Just like any good jambalaya, the ingredients in our community’s pot (with so many different social perspectives and backgrounds) inherently need a unifying base. A stock, of sort, to bring everything together harmoniously, so every resident enhances the community and complements other residents, while still retaining their individuality.

The stock needed to build a unified community is often challenging to find in a region as diverse as Charlotte-Mecklenburg. A perfect example of that difficulty was in the Matthews community of Crestdale. As one of the nation’s oldest historically African-American communities (established by former slaves after the Civil War), Crestdale has deep ties to its rich historical legacy. However, like many aging communities, economic challenges caused many of the last few generations to leave seeking better opportunities, and they never returned.

An old picture of children that grew up in the Crestdale community from the short video "Tank Town: An Oral History of Crestdale."

An old picture of children that grew up in the Crestdale community from the short video “Tank Town: An Oral History of Crestdale.”

Time had eroded the community’s residential base to just a small core of its original families. Then, in what some lifelong residents originally viewed as an intrusion, the federal government began to send them new residents. Montagnard families from Vietnam were relocated to the community due to their assistance to U.S. troops during the ‘60s and ‘70s. During same time as the relocation, Habitat for Humanity began to build homes in Crestdale, which brought another influx of residents.

An old family picture from the Crestdale community from the short video "Tank Town: An Oral History of Crestdale."

An old family picture from the Crestdale community from the short video “Tank Town: An Oral History of Crestdale.”

Many would assume the new life in the neighborhood was all it needed to revive itself to its former glory, but without any ties to one another, the established and new residents found little reason to interact, let alone thrive as a cohesive community. That’s where the Arts & Science Council (ASC) found its window of opportunity.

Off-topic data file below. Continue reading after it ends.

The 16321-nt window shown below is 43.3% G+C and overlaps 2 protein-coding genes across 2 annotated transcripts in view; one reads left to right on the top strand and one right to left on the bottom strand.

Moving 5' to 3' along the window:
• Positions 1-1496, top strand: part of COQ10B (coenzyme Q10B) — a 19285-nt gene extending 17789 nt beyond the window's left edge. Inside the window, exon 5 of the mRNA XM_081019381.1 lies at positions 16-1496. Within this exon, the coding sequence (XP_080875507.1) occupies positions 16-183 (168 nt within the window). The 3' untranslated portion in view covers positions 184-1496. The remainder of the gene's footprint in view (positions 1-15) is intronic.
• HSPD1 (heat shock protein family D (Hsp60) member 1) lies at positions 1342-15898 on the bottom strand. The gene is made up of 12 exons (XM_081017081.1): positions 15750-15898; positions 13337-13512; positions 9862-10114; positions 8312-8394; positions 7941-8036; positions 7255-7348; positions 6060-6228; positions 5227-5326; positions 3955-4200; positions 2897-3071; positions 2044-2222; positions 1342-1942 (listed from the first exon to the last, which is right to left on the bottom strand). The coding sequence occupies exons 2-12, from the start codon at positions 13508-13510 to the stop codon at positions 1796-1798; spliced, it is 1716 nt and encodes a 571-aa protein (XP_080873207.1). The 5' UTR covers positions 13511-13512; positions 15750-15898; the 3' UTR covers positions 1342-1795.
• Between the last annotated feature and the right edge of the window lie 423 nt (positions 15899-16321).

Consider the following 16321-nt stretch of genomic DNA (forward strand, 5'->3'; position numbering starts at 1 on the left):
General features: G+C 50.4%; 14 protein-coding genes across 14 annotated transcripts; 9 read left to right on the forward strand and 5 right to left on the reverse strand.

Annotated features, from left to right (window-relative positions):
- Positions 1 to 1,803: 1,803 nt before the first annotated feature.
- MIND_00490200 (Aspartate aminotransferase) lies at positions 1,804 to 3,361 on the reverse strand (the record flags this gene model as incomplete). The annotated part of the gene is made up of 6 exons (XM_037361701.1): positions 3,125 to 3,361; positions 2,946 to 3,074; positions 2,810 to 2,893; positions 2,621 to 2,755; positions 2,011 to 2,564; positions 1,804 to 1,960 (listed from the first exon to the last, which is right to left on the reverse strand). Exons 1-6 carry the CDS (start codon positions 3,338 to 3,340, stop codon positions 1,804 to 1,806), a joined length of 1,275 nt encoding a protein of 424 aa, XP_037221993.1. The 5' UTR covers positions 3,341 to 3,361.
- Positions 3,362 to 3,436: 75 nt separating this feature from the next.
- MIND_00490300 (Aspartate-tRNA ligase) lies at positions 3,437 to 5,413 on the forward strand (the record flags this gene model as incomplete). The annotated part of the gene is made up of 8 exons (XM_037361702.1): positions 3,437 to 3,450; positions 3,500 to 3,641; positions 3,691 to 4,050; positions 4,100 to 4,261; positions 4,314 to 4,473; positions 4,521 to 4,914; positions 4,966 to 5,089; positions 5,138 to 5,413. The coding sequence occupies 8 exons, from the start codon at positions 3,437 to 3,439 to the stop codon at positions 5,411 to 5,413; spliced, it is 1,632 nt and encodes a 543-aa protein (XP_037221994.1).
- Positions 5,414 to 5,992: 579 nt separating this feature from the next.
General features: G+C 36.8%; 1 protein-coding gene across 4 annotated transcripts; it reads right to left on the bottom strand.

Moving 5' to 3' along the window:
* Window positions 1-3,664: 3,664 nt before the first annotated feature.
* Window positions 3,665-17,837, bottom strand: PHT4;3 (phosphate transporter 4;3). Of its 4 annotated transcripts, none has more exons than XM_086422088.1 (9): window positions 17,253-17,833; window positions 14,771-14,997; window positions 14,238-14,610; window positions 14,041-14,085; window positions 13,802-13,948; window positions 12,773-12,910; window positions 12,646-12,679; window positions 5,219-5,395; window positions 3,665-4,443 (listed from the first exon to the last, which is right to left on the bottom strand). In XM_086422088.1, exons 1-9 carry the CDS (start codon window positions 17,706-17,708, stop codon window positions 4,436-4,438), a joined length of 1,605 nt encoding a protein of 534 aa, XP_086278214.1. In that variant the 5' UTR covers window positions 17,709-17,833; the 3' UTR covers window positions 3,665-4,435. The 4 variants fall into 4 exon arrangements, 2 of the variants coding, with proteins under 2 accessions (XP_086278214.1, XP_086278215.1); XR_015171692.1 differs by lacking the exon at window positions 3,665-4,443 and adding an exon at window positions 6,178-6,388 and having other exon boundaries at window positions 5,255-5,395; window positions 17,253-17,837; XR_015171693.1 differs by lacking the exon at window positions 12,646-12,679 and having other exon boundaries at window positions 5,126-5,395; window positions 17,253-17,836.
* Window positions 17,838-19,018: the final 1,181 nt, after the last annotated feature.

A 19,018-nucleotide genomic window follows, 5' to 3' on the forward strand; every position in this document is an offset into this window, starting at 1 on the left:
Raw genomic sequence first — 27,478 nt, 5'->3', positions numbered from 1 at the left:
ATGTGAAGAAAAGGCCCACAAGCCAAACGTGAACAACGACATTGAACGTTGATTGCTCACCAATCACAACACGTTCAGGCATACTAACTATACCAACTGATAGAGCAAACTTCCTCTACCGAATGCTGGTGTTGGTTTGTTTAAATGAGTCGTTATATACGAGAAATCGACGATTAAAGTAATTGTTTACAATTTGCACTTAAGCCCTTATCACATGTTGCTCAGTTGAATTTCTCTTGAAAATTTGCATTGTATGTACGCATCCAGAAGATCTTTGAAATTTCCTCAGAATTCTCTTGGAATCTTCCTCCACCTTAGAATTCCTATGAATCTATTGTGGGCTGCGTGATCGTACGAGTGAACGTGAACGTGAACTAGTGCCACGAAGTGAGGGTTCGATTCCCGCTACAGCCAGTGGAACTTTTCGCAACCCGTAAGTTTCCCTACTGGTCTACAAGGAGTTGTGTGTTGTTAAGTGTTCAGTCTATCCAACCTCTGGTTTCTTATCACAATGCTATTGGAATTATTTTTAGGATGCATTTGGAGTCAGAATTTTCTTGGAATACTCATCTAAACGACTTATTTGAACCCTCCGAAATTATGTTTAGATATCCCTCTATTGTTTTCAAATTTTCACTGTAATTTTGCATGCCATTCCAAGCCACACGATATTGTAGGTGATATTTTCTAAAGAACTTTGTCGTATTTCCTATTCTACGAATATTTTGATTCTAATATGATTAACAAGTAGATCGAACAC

ASC has always focused on connecting people to the arts, sciences, history and heritage that surround them, so it is a natural fit for ASC to build the bonds of community whenever possible by supporting culturally related projects, and Crestdale was the perfect place to do it. The individual histories, music and visual artistry that Crestdale’s multitude of ethnic backgrounds brought to the community would ultimately be the stock that bound them together with the help of ASC and The Light Factory.

A complex project that incorporated visual art, quilting and oral histories gave residents the platform and the freedom to share their stories, heritages and individual personalities in a way that was not obstructed by ethnic, language or social barriers. The end product was displayed at The Light Factory in an exhibit that most would say was as beautiful in its creative process as it was in its final result. Thanks to the connective power of culture, Crestdale now has the social bonds needed to find its new sense of identity.

We are all in this pot together. We must retain and support the cultural programs, organizations and institutions that strengthen the bonds of our community. ASC is adding a dash of creativity and a pinch of innovation to the stock. With your support stirring the mixture, we have the perfect recipe to keep our cultural jambalaya rich and diverse for years to come. ASC is You & Me.

Tank Town: An Oral History of Crestdale

Celebrating the iconic uptown Wind Sculpture

26 Mar

By Bernie Petit
Communications Manager